So what was it like when you reached out to him and he said yes and got back into that character?
I think initially he was a little weirded out, like, “What are you guys doing? Don’t you realize those are different movies?” [Laughs] He was definitely, I think, a little bit confused. But when we pitched him the story and he saw how he would fit into all of it, he was really excited. It’s such an iconic performance, so for him to step back into it… For me personally as a huge fan of the Raimi films, to watch him bring that character back to life was so great that I ruined the first take because I was laughing.
I love that it’s TheDailyBugle.net and he’s become almost like a shock jock. That’s such a fun evolution of the character.
Yeah, well, it’s very telling that he can still be performing in the same over-the-top exaggerated way that he was in the original trilogy, but now that is something that people totally recognize as a real-world character. Our world has become more cartoonish and his performance now seems completely realistic.
It reminded me a little bit of the recent Spider-Man PS4 video game. J. Jonah Jameson plays a similar role in that. Was that something you were thinking of as an influence?
No, actually, but a couple of people have said that. It all sort of fits together nicely. I actually started playing the game when I was shooting on my days off, and I thought, I can’t be playing Spider-Man on my day off from making Spider-Man. That’s too much Spider-Man. [Laughs]
Speaking of influences, I know you’ve talked before about how much you loved Spider-Man: Into the Spider-Verse. Was that something you were thinking about making Far From Home?
I mean, they upped the game on such a dramatic level and did so many things that are only visually possible in an animated film. There were things when I saw that movie where they were a little bit similar to some of the visuals we were doing in our Mysterio sequence, so we had to dial that back. We didn’t want to repeat things that they were doing.
The opening of this movie is such a delight, with the Whitney Houston soundtrack and the Comic Sans slideshow recapping the Blip. Why was that how you wanted to open this?
Well, I was given the very difficult task of juggling the very heavy themes and repercussions of the events of Endgame while still maintaining the tone that we had established in Homecoming, which is a lot more youthful and fun and grounded. So that was a pretty early idea I had of how to have those two worlds collide. And again, [I wanted to] just root this film in the perspective of the kids and the ground level and the regular people in this elevated insane MCU.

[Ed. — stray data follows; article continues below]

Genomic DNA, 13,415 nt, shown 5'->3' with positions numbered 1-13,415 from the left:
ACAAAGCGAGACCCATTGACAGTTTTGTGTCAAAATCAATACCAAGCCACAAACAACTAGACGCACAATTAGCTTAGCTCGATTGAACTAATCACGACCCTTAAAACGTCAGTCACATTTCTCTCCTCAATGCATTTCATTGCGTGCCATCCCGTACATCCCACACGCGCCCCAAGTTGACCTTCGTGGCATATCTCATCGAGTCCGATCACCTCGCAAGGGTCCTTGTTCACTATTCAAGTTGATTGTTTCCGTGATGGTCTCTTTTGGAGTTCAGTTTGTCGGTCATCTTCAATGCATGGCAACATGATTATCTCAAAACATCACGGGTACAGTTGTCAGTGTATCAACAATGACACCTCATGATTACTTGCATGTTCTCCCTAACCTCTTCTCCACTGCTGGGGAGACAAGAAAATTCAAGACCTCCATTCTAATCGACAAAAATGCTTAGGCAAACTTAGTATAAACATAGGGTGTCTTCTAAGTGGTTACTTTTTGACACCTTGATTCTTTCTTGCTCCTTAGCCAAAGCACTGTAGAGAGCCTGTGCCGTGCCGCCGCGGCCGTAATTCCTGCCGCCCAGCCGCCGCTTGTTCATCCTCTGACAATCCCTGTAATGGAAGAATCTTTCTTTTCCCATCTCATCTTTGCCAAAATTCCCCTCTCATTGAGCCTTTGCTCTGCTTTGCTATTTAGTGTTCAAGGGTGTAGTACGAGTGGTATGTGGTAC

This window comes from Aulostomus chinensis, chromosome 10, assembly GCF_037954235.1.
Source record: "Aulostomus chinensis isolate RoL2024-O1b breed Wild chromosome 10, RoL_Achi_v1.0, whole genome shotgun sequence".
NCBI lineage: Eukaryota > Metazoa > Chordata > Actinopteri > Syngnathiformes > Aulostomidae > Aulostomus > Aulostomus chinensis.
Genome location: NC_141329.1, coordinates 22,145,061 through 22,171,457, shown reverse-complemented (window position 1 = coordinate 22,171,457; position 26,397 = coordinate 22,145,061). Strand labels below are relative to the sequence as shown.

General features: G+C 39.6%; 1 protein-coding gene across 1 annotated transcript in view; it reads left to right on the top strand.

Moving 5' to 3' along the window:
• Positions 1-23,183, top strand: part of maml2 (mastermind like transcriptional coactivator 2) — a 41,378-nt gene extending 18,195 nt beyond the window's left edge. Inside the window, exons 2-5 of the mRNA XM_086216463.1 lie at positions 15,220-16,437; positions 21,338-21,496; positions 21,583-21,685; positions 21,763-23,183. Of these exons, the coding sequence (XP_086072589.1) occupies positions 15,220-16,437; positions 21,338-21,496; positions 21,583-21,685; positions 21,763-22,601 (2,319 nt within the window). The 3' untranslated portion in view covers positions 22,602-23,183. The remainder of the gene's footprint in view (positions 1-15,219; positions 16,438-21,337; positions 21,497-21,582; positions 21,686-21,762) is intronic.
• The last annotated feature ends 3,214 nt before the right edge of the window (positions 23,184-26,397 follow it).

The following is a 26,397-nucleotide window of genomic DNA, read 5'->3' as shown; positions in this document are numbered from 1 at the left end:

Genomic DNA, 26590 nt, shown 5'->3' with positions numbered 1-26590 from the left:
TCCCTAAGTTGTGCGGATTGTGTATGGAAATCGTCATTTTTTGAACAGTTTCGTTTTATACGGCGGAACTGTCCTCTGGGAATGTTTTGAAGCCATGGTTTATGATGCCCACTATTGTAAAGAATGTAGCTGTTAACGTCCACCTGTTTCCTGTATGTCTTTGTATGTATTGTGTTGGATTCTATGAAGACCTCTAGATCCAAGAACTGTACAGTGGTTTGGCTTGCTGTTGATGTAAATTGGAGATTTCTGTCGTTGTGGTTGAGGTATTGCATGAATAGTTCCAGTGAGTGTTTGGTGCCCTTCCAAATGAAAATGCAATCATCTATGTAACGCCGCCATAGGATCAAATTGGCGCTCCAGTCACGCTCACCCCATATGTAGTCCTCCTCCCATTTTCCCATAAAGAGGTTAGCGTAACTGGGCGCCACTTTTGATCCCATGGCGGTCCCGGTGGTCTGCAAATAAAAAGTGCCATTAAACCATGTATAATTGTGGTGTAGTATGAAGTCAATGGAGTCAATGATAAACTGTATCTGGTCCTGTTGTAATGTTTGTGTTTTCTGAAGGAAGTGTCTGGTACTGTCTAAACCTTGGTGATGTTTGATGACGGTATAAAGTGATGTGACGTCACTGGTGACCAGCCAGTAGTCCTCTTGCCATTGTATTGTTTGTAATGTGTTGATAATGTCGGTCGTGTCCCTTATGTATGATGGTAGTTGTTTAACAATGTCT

I feel like that would be such a fun world to play in. We see all of these stories about Thor or Captain America or Tony, but Peter has that ground-level, everyday perspective.
Yeah, I could’ve made many, many movies that just dealt with the ground-level implications of the Blip. We had this long, long list of things that we could include in the newscast, things that we could show. There would be so much fallout. But you have to get the story.
Was there a joke or a scene you wanted to shoot that didn’t make the final cut?
I wanted to show some animals blipping out and coming back. There was an idea about twins, where one of them disappeared and one of them got older and how that changed them. We talked about how if it’s all life in the universe, does that include bacteria? Did people get sick or really healthy because half of the bugs that live in their stomach disappeared?
And if the people that got voted into office [were blipped], were there secondary elections? Do you have to go to the post office to get a stamp or sticker or something on your passport or driver’s license to show how old you are relative to the Blip? There would be so many things that would happen.
Bureaucratically, it would be a nightmare.
Yes! I was just thinking about how annoying it would be. It would be so inconvenient. [Laughs]
Spider-Man: Far From Home